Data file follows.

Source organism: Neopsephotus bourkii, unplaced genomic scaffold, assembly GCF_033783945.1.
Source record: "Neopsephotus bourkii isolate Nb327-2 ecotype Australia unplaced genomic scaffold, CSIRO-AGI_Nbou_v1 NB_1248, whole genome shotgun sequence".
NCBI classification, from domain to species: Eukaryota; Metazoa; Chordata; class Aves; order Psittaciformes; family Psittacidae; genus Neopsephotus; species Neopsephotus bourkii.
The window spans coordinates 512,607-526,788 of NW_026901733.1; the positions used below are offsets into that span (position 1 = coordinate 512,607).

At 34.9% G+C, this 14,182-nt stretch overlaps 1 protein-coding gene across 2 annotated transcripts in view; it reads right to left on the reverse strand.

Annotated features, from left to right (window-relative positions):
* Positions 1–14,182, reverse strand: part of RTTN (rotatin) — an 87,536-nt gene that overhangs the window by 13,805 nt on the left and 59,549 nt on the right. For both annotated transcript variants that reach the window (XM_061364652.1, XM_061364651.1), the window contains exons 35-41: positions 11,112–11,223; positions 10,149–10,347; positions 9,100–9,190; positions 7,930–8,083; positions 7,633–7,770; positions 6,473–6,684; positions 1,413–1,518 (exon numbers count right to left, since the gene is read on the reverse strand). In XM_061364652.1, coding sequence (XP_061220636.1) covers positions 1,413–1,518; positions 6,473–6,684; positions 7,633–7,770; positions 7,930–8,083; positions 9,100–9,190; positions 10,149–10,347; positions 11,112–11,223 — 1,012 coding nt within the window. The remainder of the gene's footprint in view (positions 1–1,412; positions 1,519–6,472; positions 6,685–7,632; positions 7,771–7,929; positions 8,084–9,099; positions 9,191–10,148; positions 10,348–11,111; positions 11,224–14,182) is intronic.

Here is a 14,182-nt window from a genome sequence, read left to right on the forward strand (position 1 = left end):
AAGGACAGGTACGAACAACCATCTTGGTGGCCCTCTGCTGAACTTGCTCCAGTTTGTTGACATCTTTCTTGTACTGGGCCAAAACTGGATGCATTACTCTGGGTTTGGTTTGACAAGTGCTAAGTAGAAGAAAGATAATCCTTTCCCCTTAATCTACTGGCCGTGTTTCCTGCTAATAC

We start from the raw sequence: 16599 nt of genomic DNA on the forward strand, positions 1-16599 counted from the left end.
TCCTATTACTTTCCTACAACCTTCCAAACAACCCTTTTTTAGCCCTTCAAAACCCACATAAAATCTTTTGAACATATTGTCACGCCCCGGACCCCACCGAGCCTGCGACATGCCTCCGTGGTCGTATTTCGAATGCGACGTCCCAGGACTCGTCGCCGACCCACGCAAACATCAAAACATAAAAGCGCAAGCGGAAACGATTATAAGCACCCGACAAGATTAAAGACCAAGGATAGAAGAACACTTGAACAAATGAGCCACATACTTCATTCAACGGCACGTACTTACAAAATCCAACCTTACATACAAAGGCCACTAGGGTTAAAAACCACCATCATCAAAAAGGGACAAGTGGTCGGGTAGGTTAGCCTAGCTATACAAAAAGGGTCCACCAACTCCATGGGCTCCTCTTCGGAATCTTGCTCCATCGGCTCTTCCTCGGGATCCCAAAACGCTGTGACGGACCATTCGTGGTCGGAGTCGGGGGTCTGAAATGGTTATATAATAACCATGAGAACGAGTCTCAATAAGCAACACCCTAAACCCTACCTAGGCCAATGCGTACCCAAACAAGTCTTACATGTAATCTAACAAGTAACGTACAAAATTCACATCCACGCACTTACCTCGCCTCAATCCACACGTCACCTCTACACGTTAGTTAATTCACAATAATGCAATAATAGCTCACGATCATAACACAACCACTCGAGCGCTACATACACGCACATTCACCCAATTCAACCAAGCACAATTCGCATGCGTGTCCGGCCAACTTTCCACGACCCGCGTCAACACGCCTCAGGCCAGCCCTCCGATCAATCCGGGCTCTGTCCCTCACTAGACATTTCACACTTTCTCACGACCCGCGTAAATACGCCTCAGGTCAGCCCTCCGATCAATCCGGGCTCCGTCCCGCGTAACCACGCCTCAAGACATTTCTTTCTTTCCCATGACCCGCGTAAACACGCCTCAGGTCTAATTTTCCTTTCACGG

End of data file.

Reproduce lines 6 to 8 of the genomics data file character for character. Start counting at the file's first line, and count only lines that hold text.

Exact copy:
Annotated features, from left to right (window-relative positions):
* Positions 1–14,182, reverse strand: part of RTTN (rotatin) — an 87,536-nt gene that overhangs the window by 13,805 nt on the left and 59,549 nt on the right. For both annotated transcript variants that reach the window (XM_061364652.1, XM_061364651.1), the window contains exons 35-41: positions 11,112–11,223; positions 10,149–10,347; positions 9,100–9,190; positions 7,930–8,083; positions 7,633–7,770; positions 6,473–6,684; positions 1,413–1,518 (exon numbers count right to left, since the gene is read on the reverse strand). In XM_061364652.1, coding sequence (XP_061220636.1) covers positions 1,413–1,518; positions 6,473–6,684; positions 7,633–7,770; positions 7,930–8,083; positions 9,100–9,190; positions 10,149–10,347; positions 11,112–11,223 — 1,012 coding nt within the window. The remainder of the gene's footprint in view (positions 1–1,412; positions 1,519–6,472; positions 6,685–7,632; positions 7,771–7,929; positions 8,084–9,099; positions 9,191–10,148; positions 10,348–11,111; positions 11,224–14,182) is intronic.

Here is a 14,182-nt window from a genome sequence, read left to right on the forward strand (position 1 = left end):